Liberal-minded Egyptians and supporters of the ruling Muslim Brotherhood now share one thing: the rival sides are closely following protests in Turkey, a country that has provided the heavily polarized and increasingly impoverished Egyptians with a tantalizing model for marrying Islamist government with a secular establishment and achieving prosperity along the way.
Turkey, a NATO member with a mostly Muslim population has been touted as a democratic model for Egypt and other Arab countries swept up in popular revolts over the past two years.
But scenes of tens of thousands of Turks filling Istanbul’s central Taksim Square for more than a week of anti-government protests reminiscent of the mass demonstrations in Cairo’s Tahrir Square that led to the 2011 ouster of authoritarian leader Hosni Mubarak have alarmed Islamists in both countries.
The rapid unraveling of Turkish Prime Minister Recep Tayyip Erdogan’s image at home has spilled into Egypt in what experts say is a warning to Egyptian President Mohammad Mursi and his Muslim Brotherhood as they balance the need to meet the demands of both the deeply conservative and the secular communities in the Arab world’s most populous nation.
“This is certainly a bad omen for Islamists,” said Mohammad Abdel-Kader Khalil, a Cairo-based senior researcher at the East Center for Strategic and Regional Studies. “Their model is violently shaking as the man they say they want to emulate has been dealt a blow.”
Experts are more sanguine: Given the vast differences in history and circumstances, Taksim Square, they warn, is no Tahrir.
“Various parties attempt to make a connection between the so-called Turkish model and the Egyptian. They are very mistaken. The two are vastly different,” said Amr Ismail Adly, a Turkish affairs scholar in Cairo. “Portraying this as a struggle between secularism and Islam is also oversimplifying a much more complex issue given the diversity of protesters and motives.”
For the first time in a decade of power, however, Erdogan appears vulnerable and embattled despite the country’s stunning economic performance and heightened international profile.
The demonstrations began May 31 with a violent police crackdown against a small protest over a plan to develop the landmark Taksim Square and spread to dozens of cities amid discontent over what critics see as the prime minister’s increasing authoritarianism and efforts to encroach on secular lifestyles.
His critics point to attempts to curtail the selling and promotion of alcohol, his comments on how women should dress and statements that each woman should have at least three children.
A devout Muslim who says he is committed to upholding Turkey’s secular tradition, Erdogan vehemently rejects charges of autocracy and points out that he enjoyed 50 percent support in the last elections in 2011.
Egypt’s Muslim Brotherhood has been cool to Turkey’s secular leaning but gave Erdogan a hero’s welcome when he visited Egypt last year, erecting giant billboards with his image on Cairo’s main bridges and boulevards.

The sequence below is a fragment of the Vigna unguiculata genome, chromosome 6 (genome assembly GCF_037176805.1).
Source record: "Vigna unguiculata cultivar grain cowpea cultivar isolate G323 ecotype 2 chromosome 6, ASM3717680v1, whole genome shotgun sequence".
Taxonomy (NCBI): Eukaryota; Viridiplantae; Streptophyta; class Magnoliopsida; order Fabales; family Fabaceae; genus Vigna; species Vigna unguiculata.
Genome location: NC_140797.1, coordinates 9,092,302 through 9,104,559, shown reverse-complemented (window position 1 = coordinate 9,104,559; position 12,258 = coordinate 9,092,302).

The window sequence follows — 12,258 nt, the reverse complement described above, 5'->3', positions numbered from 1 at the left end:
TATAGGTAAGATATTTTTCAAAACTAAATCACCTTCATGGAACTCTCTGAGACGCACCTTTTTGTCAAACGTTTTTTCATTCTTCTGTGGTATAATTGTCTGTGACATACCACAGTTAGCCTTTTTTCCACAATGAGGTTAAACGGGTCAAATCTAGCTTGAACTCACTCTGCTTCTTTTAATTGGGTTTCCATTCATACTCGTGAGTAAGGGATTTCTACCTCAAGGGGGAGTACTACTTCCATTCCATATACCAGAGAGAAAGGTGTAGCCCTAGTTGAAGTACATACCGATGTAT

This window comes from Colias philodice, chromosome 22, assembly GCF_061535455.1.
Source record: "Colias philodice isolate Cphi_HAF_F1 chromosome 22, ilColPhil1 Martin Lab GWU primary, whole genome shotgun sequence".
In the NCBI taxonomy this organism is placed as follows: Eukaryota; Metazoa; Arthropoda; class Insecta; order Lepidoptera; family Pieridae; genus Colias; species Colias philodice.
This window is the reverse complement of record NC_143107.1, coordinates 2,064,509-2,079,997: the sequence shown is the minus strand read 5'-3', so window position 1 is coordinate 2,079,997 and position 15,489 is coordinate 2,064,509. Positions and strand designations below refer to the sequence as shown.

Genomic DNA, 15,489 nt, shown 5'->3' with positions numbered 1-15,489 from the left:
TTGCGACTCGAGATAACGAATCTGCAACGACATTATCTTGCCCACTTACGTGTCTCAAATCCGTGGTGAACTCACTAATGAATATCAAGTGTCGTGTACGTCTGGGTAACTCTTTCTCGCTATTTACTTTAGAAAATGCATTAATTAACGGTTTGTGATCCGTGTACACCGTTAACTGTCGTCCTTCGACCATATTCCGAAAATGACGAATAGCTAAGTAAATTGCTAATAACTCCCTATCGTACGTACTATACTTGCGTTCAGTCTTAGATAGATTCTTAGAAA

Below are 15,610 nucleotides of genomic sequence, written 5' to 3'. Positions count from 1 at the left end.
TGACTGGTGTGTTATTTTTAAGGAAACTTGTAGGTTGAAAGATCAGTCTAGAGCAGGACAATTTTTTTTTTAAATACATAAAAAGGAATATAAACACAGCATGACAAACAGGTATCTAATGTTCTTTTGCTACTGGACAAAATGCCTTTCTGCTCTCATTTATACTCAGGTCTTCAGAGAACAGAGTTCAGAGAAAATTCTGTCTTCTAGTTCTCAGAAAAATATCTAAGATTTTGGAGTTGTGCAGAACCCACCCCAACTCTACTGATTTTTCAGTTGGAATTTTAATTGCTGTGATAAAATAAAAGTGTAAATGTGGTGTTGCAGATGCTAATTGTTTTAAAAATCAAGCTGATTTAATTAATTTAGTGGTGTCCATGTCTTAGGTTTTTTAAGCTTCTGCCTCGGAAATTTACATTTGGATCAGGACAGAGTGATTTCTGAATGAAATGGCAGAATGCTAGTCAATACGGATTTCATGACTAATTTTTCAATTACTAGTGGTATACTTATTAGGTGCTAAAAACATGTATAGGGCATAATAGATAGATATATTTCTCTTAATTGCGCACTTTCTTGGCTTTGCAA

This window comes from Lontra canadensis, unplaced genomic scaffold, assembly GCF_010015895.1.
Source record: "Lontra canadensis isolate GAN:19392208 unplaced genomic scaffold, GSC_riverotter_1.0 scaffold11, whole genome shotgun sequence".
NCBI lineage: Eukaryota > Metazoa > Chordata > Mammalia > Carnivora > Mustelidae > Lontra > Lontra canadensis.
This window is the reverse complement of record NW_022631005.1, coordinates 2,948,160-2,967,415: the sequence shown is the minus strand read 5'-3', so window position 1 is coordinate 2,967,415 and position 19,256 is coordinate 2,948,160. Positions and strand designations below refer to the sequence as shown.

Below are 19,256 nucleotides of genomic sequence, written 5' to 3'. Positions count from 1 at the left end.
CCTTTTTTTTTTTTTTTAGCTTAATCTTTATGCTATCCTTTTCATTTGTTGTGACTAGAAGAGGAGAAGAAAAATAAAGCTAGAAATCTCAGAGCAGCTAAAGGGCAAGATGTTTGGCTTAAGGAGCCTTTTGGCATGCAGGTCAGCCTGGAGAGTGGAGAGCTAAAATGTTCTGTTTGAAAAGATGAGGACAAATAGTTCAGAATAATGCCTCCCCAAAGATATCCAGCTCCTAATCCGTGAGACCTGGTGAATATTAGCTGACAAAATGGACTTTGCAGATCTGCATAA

The Brotherhood’s deputy leader Khairat el-Shater depicted himself as “Egypt’s Erdogan” during his short-lived presidential campaign last year before he was thrown out of the race over a Mubarak-era conviction.
The opposition and many other Egyptians, meanwhile, have been skeptical about the analogy with the Turkish model, calling it a Brotherhood tactic to assuage fears in the West and at home that it would try to impose strict Islamic rule even as its members dominate the country’s power structures.
Khalil, the Cairo-based researcher, said the Brotherhood actually “inverted the model” by trying to monopolize power through the infusion of its members in state institutions under the pretext of battling the “deep state,” a term used in Turkey to refer to a network of military and civilian allies accused of trying to destabilize the country during the early years of Erdogan’s rule.
The term is repeatedly used by Brotherhood leaders to refer to the legacy of Mubarak’s 29-year regime.
“They wanted to consolidate power, take control of state institutions while the streets are boiling and the economy in shambles,” said Khalil, the researcher. “They are in a rush and they didn’t really benefit from Turkey’s experience.”
Opposition activists look to the Turkey protests – with a daily stream of pictures of injured Turkish protesters and people acting as human shields against water cannons – as a way to boost their continued movement and demonstrations against Morsi’s rule, which they claim has over a very short time reproduced the authoritarian regime ousted in 2011.
“The impact is doubled in Egypt,” said prominent activist Hossam el-Hamalawy. “On one hand this is a blow to Islamic project which Islamists held up high as a model they were preaching with and on the other hand, any movement in any country will have a domino effect.”
But Egypt’s Muslim Brotherhood appeared to be only hardening its stance in the wake of the protests.
A member of Egypt’s Muslim Brotherhood’s political arm, Farid Ismail, said protests in both countries amount to a “war, not against the regime or President Mohammad Mursi, but against the Islamic identity.”
“It is a struggle between right and wrong,” he added in remarks at a rally this week in a Nile Delta province north of Cairo.